Just after midnight last night, my veins were full of all of the Herceptin, Taxotere, and Cytoxan that I checked into the hospital the night before to receive. The nurse removed one of my two IVs, leaving the other in my bicep just in case I had a delayed reaction in the middle of the night and they needed to pump drugs in fast. Thankfully, that never happened. Instead, after Sean turned the lights out on me and my Mom around 12:30am, I fell almost immediately to sleep and didn't wake up until six. (Brian left after the Taxotere infusion was complete to relieve Brianne and Seamus, who had relieved Janice and Paul, of the marathon babysitting duties.) Sleep (albeit, Ativan induced) felt wonderful.

Tonight I feel enormous relief to finally have my Allies back on board. It was unsettling, and even downright scary at times, being alone without them for these past few weeks. I know that the next few weeks will bring some nasty side effects. But those are nothing compared to all of the good that my Allies are doing inside -- all the years they are giving me to live my life, and enjoy it to its very fullest.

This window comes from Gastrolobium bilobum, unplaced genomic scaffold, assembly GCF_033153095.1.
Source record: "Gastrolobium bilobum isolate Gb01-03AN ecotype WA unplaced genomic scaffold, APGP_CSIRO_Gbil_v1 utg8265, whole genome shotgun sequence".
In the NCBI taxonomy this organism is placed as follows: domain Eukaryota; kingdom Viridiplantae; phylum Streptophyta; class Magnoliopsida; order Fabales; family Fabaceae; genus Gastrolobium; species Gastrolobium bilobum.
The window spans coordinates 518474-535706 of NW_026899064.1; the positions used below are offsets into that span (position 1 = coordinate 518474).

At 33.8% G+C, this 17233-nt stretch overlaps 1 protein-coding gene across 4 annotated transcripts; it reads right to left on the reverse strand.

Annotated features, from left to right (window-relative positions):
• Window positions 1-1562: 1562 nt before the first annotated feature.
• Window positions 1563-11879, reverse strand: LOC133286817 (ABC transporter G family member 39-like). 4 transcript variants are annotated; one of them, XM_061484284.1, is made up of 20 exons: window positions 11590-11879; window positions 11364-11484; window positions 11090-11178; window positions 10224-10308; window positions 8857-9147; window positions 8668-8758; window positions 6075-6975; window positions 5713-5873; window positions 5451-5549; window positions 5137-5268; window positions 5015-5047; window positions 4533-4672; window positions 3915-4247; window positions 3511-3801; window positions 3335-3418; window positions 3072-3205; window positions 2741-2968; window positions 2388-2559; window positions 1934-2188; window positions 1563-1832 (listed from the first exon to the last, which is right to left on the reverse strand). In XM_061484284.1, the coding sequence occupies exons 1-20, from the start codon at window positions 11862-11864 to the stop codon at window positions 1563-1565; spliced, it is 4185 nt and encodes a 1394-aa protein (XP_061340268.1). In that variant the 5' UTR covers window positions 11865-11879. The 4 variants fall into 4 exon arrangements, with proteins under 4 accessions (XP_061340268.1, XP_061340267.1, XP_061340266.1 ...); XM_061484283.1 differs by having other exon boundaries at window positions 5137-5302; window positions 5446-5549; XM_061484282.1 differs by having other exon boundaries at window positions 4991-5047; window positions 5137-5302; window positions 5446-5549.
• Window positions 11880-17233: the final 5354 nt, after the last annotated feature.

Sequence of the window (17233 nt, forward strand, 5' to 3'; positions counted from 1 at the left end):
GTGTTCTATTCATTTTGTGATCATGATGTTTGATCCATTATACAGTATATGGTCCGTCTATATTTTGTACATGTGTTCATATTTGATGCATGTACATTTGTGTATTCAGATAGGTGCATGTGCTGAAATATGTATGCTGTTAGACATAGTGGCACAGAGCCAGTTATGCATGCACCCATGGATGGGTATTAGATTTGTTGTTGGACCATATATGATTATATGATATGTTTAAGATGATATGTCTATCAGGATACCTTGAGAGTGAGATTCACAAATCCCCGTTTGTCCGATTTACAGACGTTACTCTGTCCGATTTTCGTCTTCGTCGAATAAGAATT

Last night when Katie, the chemo nurse who took such good care of me all day, retrieved the last bag of Taxotere from the pharmacy, she noticed that the internal bag of the drug had leaked into the outer bag. She was not pleased, and I was very thankful for her decision that we were not going to mess around with a leaky bag. After consulting with several members of her team, Katie requested a new bag of Taxotere. It was going to take an hour to prepare and retrieve it from the Dana-Farber pharmacy next door, so I braved the sight of my far less fortunate ICU neighbors, and Brian and I went on a slow and steady walk to the gift shop. There I found a few cute Christmas gifts, and I found a great little book called Hope which is full of inspirational quotes just like the ones you'd expect to find from me here (I know, I'm getting kind of predictable). Many of the quotes are very rich, but one especially caught me last night when I got back to my bed.